During their time in London, the party spends a great deal of time with Mr. Jarndyce’s philanthropic acquaintances. Esther notices that they perform their duties and carry on their causes noisily and are not very pleasant people. Mr. Quale, who is often present, seems to spend most of his time going on and on about other people’s missions rather than cultivating a passion of his own. Mr. Skimpole has been ill, and they have seen little of him, but he reappears a short time into their stay and tells them that he is in debt again because of his doctor’s fees.
The philanthropists claim to be charitable, but their charity is performative, intended to win themselves praise and to make themselves look good. They do not really care about the causes they support and do not achieve much good for these causes. Mr. Quale is the ultimate representation of this as he hides the fact that he is unproductive by flattering the people around him.
Mr. Skimpole tells them one night that he has been invited to go with them to stay with Mr. Boythorn, and that the man who tried to arrest him at Mr. Jarndyce’s has died. He has left three children orphaned with no one to care for them. Mr. Jarndyce is horrified and rebukes Mr. Skimpole for saying this last thing triumphantly. He wants to visit the man’s lodgings to find out more.
Mr. Skimpole only thinks about himself and believes that the man has been punished for troubling him. Mr. Jarndyce, in contrast, considers the man’s children, who have been left to fend for themselves, and immediately wants to know how he can help them.
The group head down to Coavinses and are informed that the man, Neckett, used to live in Bell Yard. There, an elderly and ill-looking woman greets the group. She gives Esther a key and directs her to the top of the house, which is split into several lodgings. On the stairs, a man stops them and asks if they want Gridley. Alarmed at the man’s threatening appearance, Esther says no and they pass on.
The group visits the dead man’s workplace, the debtor’s prison, to get Neckett’s address, which shows how committed Mr. Jarndyce is to helping the children Neckett left behind. Cities were very cramped during the Industrial Revolution, as many people relocated there to find work. It was common for families to live in a single room in a house or even to share with other families.
Esther unlocks the room at the top and discovers a small boy who cradles a baby in his arms. Esther asks them who has left them here, and they say that they live with their sister Charley, who goes out to work washing clothes. Charley arrives just at this moment; she is a young girl dressed in an adult woman’s clothes which are far too big for her. She takes the baby from her brother in a motherly way and soothes the child immediately. Mr. Jarndyce is horrified and asks Charley how old she is. Charley replies that she is 13 and that she works to support her brother and sister.
Dickens was extremely opposed to child labor and felt that children should be protected from the necessity of having to work or to provide for their families. Although Charley’s clothes are grown up, Dickens highlights the contrast between her youth and the role that she has assumed to highlight how unnatural it is for a child to have to behave like an adult.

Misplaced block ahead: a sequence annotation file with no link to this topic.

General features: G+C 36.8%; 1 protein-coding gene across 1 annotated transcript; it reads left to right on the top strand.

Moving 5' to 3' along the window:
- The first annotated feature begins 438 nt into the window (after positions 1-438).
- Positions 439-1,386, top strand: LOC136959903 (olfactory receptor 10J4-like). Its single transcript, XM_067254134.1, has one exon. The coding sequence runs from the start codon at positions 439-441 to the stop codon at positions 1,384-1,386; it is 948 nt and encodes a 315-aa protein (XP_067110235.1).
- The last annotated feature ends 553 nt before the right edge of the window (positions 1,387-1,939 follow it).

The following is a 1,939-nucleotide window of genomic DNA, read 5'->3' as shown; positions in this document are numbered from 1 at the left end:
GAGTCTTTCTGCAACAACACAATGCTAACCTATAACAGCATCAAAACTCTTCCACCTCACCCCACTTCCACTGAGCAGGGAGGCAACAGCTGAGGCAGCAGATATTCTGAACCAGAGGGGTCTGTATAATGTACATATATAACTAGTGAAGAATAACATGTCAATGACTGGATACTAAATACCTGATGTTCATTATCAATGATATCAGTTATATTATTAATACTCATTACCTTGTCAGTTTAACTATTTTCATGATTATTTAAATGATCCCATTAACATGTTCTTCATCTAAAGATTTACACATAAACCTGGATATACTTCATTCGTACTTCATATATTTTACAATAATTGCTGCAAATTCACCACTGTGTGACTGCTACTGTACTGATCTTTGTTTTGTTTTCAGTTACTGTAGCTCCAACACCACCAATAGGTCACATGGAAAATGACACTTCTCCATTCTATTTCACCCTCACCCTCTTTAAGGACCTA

Charley explains that their mother died when Emma, the baby, was born. She locks her siblings up while she goes out to work to protect them. Tom, the boy, cuddles his sister and begins to cry. The landlady, Mrs. Blinder, comes upstairs and quietly tells Mr. Jarndyce that she does not charge the children rent, but Mr. Jarndyce says that the situation cannot possibly continue. Mrs. Blinder says that people in the building disliked their father, because he was a debt collector, and says that they would have been kinder to the children if this was not the case.
Mrs. Blinder is kind to the children, but debt collectors were extremely unpopular, especially in poor areas where many people were in debt, and this colors people’s attitude towards the children. Although it is not their fault, they inherit the stigma that their father faced in life and are forced to suffer the consequences of it after his death.
While they talk, the man from the stairs, Gridley, comes in and begins to play with the children. He makes a gruff comment about rich people who come to gawk at the children, but Mr. Jarndyce respectfully tells him that this is not what they are here to do. Gridley apologizes for his bad temper and tells Mr. Jarndyce that he has been embroiled in a Chancery lawsuit which has ruined his life and almost sent him mad—he is “the man from Shropshire.” Mr. Jarndyce explains who he is, and Gridley is amazed that Mr. Jarndyce can be such a mild, good natured man.
Gridley has obviously met philanthropists in the past. Many wealthy people in this era visited poor people in order to develop their sense of sympathy with the poor. This did not provide any practical help to the poor, however, and was insensitive and voyeuristic. Mr. Jarndyce understands Gridley’s suspicion and is not offended by his assumption.
Gridley explains that his lawsuit is about his father’s will and some property that he was left. All the property has been used up to pay legal fees, and the case is still not resolved. Gridley then takes the children down to his room so that they can play, and Mr. Skimpole muses on what these men could have been in a different life. The little group sees Charley off to work and then leaves the house themselves.
Gridley’s case is presented as typical of Chancery suits, which are very expensive but usually yield very little result for the client. Mr. Skimpole’s comment is impractical and ignores the pressing needs of Gridley and the children.